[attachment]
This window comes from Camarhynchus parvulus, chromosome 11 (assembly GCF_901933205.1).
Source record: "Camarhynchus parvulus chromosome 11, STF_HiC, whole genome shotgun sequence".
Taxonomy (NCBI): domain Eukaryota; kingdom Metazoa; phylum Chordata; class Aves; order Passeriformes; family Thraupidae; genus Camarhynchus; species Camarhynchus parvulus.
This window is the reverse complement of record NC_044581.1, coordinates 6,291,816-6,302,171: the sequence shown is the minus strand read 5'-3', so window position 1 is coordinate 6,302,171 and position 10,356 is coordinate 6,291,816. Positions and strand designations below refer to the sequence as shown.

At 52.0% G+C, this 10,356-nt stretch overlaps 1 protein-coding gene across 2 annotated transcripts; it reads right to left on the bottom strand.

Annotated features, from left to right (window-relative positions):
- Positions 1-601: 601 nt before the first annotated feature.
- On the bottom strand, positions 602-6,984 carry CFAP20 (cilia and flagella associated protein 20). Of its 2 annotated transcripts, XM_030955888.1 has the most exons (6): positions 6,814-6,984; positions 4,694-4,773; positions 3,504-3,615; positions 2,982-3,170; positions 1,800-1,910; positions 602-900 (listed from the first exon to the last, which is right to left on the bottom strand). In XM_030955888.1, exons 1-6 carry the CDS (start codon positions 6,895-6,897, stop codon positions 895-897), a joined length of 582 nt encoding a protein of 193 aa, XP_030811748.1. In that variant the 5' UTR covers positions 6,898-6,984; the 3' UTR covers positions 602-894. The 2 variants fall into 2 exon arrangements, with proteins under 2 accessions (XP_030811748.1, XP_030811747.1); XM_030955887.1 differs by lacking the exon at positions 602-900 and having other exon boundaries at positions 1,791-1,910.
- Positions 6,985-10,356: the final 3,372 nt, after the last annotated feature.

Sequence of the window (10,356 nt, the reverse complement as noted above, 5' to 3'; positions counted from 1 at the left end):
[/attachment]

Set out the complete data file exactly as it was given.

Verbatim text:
This window comes from Camarhynchus parvulus, chromosome 11 (assembly GCF_901933205.1).
Source record: "Camarhynchus parvulus chromosome 11, STF_HiC, whole genome shotgun sequence".
Taxonomy (NCBI): domain Eukaryota; kingdom Metazoa; phylum Chordata; class Aves; order Passeriformes; family Thraupidae; genus Camarhynchus; species Camarhynchus parvulus.
This window is the reverse complement of record NC_044581.1, coordinates 6,291,816-6,302,171: the sequence shown is the minus strand read 5'-3', so window position 1 is coordinate 6,302,171 and position 10,356 is coordinate 6,291,816. Positions and strand designations below refer to the sequence as shown.

At 52.0% G+C, this 10,356-nt stretch overlaps 1 protein-coding gene across 2 annotated transcripts; it reads right to left on the bottom strand.

Annotated features, from left to right (window-relative positions):
- Positions 1-601: 601 nt before the first annotated feature.
- On the bottom strand, positions 602-6,984 carry CFAP20 (cilia and flagella associated protein 20). Of its 2 annotated transcripts, XM_030955888.1 has the most exons (6): positions 6,814-6,984; positions 4,694-4,773; positions 3,504-3,615; positions 2,982-3,170; positions 1,800-1,910; positions 602-900 (listed from the first exon to the last, which is right to left on the bottom strand). In XM_030955888.1, exons 1-6 carry the CDS (start codon positions 6,895-6,897, stop codon positions 895-897), a joined length of 582 nt encoding a protein of 193 aa, XP_030811748.1. In that variant the 5' UTR covers positions 6,898-6,984; the 3' UTR covers positions 602-894. The 2 variants fall into 2 exon arrangements, with proteins under 2 accessions (XP_030811748.1, XP_030811747.1); XM_030955887.1 differs by lacking the exon at positions 602-900 and having other exon boundaries at positions 1,791-1,910.
- Positions 6,985-10,356: the final 3,372 nt, after the last annotated feature.

Sequence of the window (10,356 nt, the reverse complement as noted above, 5' to 3'; positions counted from 1 at the left end):